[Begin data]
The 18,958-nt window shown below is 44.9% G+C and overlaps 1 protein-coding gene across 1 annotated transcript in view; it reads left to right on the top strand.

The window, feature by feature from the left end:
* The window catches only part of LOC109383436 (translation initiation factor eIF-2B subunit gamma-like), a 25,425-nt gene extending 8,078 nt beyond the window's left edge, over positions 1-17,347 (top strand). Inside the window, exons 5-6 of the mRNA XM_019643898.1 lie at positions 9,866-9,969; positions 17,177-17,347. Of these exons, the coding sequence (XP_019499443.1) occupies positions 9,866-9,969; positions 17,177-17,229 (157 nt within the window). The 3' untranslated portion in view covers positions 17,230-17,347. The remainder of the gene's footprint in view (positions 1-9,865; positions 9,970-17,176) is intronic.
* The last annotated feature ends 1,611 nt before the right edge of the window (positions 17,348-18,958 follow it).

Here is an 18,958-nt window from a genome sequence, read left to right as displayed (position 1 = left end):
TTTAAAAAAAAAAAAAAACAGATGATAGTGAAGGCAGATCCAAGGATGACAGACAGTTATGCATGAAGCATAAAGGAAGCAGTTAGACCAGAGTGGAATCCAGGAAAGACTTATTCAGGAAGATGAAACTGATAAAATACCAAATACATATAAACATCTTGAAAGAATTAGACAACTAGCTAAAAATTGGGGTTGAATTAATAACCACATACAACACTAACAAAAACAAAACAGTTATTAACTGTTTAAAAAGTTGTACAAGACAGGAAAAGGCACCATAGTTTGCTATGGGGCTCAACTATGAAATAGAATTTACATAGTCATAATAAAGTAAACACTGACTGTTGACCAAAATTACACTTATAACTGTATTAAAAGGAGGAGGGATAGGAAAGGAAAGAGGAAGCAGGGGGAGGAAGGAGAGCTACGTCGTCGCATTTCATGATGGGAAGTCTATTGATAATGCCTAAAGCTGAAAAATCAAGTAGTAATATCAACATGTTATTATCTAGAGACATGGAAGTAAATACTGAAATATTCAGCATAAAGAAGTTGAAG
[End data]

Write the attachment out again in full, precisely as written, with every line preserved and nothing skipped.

The 18,958-nt window shown below is 44.9% G+C and overlaps 1 protein-coding gene across 1 annotated transcript in view; it reads left to right on the top strand.

The window, feature by feature from the left end:
* The window catches only part of LOC109383436 (translation initiation factor eIF-2B subunit gamma-like), a 25,425-nt gene extending 8,078 nt beyond the window's left edge, over positions 1-17,347 (top strand). Inside the window, exons 5-6 of the mRNA XM_019643898.1 lie at positions 9,866-9,969; positions 17,177-17,347. Of these exons, the coding sequence (XP_019499443.1) occupies positions 9,866-9,969; positions 17,177-17,229 (157 nt within the window). The 3' untranslated portion in view covers positions 17,230-17,347. The remainder of the gene's footprint in view (positions 1-9,865; positions 9,970-17,176) is intronic.
* The last annotated feature ends 1,611 nt before the right edge of the window (positions 17,348-18,958 follow it).

Here is an 18,958-nt window from a genome sequence, read left to right as displayed (position 1 = left end):
TTTAAAAAAAAAAAAAAACAGATGATAGTGAAGGCAGATCCAAGGATGACAGACAGTTATGCATGAAGCATAAAGGAAGCAGTTAGACCAGAGTGGAATCCAGGAAAGACTTATTCAGGAAGATGAAACTGATAAAATACCAAATACATATAAACATCTTGAAAGAATTAGACAACTAGCTAAAAATTGGGGTTGAATTAATAACCACATACAACACTAACAAAAACAAAACAGTTATTAACTGTTTAAAAAGTTGTACAAGACAGGAAAAGGCACCATAGTTTGCTATGGGGCTCAACTATGAAATAGAATTTACATAGTCATAATAAAGTAAACACTGACTGTTGACCAAAATTACACTTATAACTGTATTAAAAGGAGGAGGGATAGGAAAGGAAAGAGGAAGCAGGGGGAGGAAGGAGAGCTACGTCGTCGCATTTCATGATGGGAAGTCTATTGATAATGCCTAAAGCTGAAAAATCAAGTAGTAATATCAACATGTTATTATCTAGAGACATGGAAGTAAATACTGAAATATTCAGCATAAAGAAGTTGAAG